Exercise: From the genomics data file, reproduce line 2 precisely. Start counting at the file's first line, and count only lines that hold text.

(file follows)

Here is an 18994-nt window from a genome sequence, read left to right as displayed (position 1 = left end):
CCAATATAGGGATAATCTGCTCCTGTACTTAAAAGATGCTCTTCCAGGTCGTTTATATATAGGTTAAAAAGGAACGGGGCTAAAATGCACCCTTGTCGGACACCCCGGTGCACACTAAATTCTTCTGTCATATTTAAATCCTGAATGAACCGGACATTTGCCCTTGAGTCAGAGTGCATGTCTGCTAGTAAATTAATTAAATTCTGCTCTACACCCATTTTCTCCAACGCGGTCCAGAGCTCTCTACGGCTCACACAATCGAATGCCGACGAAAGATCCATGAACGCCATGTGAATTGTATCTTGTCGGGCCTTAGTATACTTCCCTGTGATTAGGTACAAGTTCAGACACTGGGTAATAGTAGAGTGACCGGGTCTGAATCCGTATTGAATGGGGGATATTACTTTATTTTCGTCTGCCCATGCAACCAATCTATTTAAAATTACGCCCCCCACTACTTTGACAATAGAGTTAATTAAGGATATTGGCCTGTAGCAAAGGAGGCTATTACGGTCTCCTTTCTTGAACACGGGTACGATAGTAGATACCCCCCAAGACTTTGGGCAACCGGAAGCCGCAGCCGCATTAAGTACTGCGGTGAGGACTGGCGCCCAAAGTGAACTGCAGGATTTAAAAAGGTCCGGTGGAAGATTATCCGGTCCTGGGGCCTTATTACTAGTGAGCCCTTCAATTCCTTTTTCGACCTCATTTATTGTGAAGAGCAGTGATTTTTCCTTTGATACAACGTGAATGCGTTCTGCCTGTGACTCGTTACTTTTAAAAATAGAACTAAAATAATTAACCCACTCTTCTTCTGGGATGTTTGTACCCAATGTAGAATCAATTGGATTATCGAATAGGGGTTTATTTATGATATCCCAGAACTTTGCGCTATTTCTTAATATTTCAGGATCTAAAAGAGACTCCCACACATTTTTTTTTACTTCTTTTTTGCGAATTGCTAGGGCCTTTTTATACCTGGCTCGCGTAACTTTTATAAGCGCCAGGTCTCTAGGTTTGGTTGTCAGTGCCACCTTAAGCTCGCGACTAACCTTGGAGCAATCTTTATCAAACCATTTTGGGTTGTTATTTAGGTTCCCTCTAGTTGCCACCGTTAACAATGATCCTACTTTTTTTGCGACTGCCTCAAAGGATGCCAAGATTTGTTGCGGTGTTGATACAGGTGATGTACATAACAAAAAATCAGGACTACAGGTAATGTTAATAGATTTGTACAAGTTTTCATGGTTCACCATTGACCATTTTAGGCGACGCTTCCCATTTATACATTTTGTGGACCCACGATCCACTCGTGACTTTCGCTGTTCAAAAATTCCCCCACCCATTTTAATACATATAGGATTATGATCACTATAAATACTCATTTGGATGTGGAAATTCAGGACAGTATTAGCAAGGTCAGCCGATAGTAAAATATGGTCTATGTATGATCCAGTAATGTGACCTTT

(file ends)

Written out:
CCAATATAGGGATAATCTGCTCCTGTACTTAAAAGATGCTCTTCCAGGTCGTTTATATATAGGTTAAAAAGGAACGGGGCTAAAATGCACCCTTGTCGGACACCCCGGTGCACACTAAATTCTTCTGTCATATTTAAATCCTGAATGAACCGGACATTTGCCCTTGAGTCAGAGTGCATGTCTGCTAGTAAATTAATTAAATTCTGCTCTACACCCATTTTCTCCAACGCGGTCCAGAGCTCTCTACGGCTCACACAATCGAATGCCGACGAAAGATCCATGAACGCCATGTGAATTGTATCTTGTCGGGCCTTAGTATACTTCCCTGTGATTAGGTACAAGTTCAGACACTGGGTAATAGTAGAGTGACCGGGTCTGAATCCGTATTGAATGGGGGATATTACTTTATTTTCGTCTGCCCATGCAACCAATCTATTTAAAATTACGCCCCCCACTACTTTGACAATAGAGTTAATTAAGGATATTGGCCTGTAGCAAAGGAGGCTATTACGGTCTCCTTTCTTGAACACGGGTACGATAGTAGATACCCCCCAAGACTTTGGGCAACCGGAAGCCGCAGCCGCATTAAGTACTGCGGTGAGGACTGGCGCCCAAAGTGAACTGCAGGATTTAAAAAGGTCCGGTGGAAGATTATCCGGTCCTGGGGCCTTATTACTAGTGAGCCCTTCAATTCCTTTTTCGACCTCATTTATTGTGAAGAGCAGTGATTTTTCCTTTGATACAACGTGAATGCGTTCTGCCTGTGACTCGTTACTTTTAAAAATAGAACTAAAATAATTAACCCACTCTTCTTCTGGGATGTTTGTACCCAATGTAGAATCAATTGGATTATCGAATAGGGGTTTATTTATGATATCCCAGAACTTTGCGCTATTTCTTAATATTTCAGGATCTAAAAGAGACTCCCACACATTTTTTTTTACTTCTTTTTTGCGAATTGCTAGGGCCTTTTTATACCTGGCTCGCGTAACTTTTATAAGCGCCAGGTCTCTAGGTTTGGTTGTCAGTGCCACCTTAAGCTCGCGACTAACCTTGGAGCAATCTTTATCAAACCATTTTGGGTTGTTATTTAGGTTCCCTCTAGTTGCCACCGTTAACAATGATCCTACTTTTTTTGCGACTGCCTCAAAGGATGCCAAGATTTGTTGCGGTGTTGATACAGGTGATGTACATAACAAAAAATCAGGACTACAGGTAATGTTAATAGATTTGTACAAGTTTTCATGGTTCACCATTGACCATTTTAGGCGACGCTTCCCATTTATACATTTTGTGGACCCACGATCCACTCGTGACTTTCGCTGTTCAAAAATTCCCCCACCCATTTTAATACATATAGGATTATGATCACTATAAATACTCATTTGGATGTGGAAATTCAGGACAGTATTAGCAAGGTCAGCCGATAGTAAAATATGGTCTATGTATGATCCAGTAATGTGACCTTT